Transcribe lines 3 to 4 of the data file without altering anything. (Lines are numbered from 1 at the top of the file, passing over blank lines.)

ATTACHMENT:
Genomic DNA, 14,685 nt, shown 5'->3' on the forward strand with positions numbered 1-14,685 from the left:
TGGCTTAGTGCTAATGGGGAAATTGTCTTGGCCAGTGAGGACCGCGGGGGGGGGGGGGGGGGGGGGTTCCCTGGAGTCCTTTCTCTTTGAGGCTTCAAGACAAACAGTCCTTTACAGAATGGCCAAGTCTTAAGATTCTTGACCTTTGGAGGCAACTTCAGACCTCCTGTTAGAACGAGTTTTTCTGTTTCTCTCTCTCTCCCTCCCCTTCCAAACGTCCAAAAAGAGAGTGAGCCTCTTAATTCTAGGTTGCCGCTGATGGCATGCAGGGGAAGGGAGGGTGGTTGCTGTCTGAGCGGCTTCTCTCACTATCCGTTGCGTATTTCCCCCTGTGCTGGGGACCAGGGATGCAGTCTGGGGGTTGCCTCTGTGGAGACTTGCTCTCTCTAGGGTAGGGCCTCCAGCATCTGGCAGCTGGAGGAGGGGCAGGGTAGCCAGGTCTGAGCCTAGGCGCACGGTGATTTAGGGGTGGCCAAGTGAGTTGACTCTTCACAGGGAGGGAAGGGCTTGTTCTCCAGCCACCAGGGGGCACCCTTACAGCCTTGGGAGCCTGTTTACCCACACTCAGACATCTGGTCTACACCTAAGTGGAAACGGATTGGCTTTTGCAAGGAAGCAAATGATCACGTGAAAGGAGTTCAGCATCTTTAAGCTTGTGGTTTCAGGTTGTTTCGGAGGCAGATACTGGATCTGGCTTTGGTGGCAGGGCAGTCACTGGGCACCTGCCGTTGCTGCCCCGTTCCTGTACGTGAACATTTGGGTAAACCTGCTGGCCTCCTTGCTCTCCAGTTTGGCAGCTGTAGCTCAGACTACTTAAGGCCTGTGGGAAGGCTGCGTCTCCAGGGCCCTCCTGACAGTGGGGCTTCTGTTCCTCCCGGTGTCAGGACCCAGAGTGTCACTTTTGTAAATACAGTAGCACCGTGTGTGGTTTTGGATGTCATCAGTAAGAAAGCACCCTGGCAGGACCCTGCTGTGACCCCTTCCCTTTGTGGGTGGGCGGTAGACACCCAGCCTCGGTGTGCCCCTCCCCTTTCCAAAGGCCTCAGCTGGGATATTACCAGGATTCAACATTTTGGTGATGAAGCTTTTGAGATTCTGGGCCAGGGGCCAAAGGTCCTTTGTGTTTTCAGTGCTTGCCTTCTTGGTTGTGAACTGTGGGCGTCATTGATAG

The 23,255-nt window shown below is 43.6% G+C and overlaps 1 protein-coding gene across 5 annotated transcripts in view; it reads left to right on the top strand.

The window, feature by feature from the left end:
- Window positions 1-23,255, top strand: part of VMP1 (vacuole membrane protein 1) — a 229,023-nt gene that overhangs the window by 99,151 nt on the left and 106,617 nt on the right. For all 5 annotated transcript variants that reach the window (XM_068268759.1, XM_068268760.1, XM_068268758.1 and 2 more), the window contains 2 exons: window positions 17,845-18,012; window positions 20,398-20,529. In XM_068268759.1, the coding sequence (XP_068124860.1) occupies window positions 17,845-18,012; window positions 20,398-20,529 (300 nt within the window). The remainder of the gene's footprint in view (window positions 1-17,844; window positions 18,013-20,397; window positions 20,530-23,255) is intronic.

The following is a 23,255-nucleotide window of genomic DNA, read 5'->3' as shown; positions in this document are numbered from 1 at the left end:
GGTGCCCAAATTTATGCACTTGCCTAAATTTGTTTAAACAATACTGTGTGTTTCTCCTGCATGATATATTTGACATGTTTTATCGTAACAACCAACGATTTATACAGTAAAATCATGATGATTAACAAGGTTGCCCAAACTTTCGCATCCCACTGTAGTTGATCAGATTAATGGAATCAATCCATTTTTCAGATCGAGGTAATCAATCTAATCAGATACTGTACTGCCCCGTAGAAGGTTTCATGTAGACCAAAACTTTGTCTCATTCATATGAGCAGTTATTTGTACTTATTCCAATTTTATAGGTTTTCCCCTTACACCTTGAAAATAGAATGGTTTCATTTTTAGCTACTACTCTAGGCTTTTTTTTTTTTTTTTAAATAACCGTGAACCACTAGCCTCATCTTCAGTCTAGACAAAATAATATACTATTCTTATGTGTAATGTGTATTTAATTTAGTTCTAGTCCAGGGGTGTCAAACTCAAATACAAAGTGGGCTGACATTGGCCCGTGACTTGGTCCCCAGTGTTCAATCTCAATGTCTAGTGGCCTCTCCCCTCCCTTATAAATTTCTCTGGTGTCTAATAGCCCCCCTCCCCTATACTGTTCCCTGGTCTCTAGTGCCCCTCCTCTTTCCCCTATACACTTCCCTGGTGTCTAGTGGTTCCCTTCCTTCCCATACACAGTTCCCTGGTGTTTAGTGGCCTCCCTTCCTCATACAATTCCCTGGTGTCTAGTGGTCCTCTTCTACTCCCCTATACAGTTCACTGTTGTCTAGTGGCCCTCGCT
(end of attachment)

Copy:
The 23,255-nt window shown below is 43.6% G+C and overlaps 1 protein-coding gene across 5 annotated transcripts in view; it reads left to right on the top strand.

The window, feature by feature from the left end: